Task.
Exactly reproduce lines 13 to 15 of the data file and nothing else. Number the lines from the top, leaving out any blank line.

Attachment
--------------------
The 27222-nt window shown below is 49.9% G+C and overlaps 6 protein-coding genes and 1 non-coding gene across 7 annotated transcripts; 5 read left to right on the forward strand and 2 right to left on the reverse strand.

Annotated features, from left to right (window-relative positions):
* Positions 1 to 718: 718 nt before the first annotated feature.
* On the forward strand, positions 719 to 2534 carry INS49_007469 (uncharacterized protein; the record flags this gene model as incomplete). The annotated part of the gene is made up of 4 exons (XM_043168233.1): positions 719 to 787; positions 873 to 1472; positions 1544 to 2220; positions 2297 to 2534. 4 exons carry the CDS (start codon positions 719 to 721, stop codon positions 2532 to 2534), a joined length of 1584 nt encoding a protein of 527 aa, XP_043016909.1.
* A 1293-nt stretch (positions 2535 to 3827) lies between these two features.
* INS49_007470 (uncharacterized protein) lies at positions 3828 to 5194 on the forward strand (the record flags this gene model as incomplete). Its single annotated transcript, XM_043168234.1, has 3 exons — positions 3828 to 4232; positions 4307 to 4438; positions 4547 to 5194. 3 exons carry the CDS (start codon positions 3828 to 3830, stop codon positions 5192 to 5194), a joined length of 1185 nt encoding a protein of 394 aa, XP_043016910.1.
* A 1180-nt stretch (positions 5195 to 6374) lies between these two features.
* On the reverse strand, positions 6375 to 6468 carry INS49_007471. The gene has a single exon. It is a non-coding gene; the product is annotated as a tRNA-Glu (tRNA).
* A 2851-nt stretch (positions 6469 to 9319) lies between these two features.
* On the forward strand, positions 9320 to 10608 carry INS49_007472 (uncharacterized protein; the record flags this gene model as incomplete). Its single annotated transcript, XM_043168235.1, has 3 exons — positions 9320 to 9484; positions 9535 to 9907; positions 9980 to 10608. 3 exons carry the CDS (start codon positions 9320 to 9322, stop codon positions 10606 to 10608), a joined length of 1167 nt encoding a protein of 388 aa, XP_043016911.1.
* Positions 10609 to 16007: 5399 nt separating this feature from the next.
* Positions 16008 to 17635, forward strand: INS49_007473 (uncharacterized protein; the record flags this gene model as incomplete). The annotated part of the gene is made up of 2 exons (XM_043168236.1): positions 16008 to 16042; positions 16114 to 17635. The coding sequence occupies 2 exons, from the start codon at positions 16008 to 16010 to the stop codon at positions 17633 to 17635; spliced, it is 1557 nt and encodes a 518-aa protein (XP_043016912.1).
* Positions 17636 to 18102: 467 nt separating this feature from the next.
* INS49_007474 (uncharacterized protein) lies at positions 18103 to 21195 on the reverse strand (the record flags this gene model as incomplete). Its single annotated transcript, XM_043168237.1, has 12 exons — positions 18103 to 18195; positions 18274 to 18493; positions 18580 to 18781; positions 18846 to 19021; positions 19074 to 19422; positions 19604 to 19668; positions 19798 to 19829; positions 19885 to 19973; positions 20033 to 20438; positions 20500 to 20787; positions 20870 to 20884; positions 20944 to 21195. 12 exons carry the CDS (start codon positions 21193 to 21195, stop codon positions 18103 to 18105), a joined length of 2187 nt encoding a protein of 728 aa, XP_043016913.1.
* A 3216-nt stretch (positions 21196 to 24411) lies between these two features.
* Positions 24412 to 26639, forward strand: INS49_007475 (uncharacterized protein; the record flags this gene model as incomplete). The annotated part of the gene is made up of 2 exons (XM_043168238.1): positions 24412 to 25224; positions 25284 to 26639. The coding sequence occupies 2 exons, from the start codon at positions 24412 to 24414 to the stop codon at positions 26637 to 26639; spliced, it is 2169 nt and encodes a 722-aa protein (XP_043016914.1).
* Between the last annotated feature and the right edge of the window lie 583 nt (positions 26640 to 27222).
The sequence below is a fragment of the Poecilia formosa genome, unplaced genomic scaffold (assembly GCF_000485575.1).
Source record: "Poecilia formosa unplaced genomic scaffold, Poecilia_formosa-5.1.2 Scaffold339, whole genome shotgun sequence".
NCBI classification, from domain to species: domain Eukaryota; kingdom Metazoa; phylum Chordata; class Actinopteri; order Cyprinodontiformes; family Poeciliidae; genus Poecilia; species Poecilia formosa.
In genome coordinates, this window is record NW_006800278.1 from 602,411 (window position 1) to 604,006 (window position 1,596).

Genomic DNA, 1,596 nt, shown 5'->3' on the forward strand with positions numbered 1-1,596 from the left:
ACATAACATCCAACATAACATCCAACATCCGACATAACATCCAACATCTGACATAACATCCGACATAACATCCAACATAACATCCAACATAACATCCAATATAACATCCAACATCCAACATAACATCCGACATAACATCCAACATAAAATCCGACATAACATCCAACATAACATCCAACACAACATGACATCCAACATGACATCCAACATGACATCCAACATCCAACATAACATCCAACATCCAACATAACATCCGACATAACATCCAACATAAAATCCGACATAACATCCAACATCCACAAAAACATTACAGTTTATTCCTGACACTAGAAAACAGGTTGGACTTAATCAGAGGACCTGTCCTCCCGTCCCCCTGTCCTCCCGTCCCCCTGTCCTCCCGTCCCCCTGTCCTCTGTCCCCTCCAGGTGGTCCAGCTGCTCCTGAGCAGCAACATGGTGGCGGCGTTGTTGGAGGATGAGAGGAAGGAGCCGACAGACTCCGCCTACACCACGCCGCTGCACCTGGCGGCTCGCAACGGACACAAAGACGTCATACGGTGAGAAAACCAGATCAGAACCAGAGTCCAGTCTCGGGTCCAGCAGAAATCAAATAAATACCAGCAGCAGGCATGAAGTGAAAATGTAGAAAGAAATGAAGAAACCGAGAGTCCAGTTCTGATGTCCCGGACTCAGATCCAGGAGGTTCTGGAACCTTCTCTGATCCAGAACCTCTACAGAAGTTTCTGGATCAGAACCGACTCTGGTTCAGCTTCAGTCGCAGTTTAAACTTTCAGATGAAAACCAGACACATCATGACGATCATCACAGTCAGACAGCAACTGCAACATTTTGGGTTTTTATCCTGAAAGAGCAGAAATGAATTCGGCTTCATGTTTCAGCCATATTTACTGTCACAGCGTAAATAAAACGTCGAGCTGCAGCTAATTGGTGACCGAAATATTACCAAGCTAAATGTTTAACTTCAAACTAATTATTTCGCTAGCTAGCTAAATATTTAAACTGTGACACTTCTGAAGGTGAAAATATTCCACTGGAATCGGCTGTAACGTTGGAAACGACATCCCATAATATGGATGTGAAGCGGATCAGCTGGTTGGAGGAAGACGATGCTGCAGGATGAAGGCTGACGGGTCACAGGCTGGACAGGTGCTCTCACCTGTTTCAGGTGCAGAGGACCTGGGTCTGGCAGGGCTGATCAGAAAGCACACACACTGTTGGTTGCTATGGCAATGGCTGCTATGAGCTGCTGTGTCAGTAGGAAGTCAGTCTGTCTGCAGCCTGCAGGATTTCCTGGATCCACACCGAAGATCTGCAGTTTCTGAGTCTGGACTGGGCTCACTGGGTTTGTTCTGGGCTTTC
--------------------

* Positions 17636 to 18102: 467 nt separating this feature from the next.
* INS49_007474 (uncharacterized protein) lies at positions 18103 to 21195 on the reverse strand (the record flags this gene model as incomplete). Its single annotated transcript, XM_043168237.1, has 12 exons — positions 18103 to 18195; positions 18274 to 18493; positions 18580 to 18781; positions 18846 to 19021; positions 19074 to 19422; positions 19604 to 19668; positions 19798 to 19829; positions 19885 to 19973; positions 20033 to 20438; positions 20500 to 20787; positions 20870 to 20884; positions 20944 to 21195. 12 exons carry the CDS (start codon positions 21193 to 21195, stop codon positions 18103 to 18105), a joined length of 2187 nt encoding a protein of 728 aa, XP_043016913.1.
* A 3216-nt stretch (positions 21196 to 24411) lies between these two features.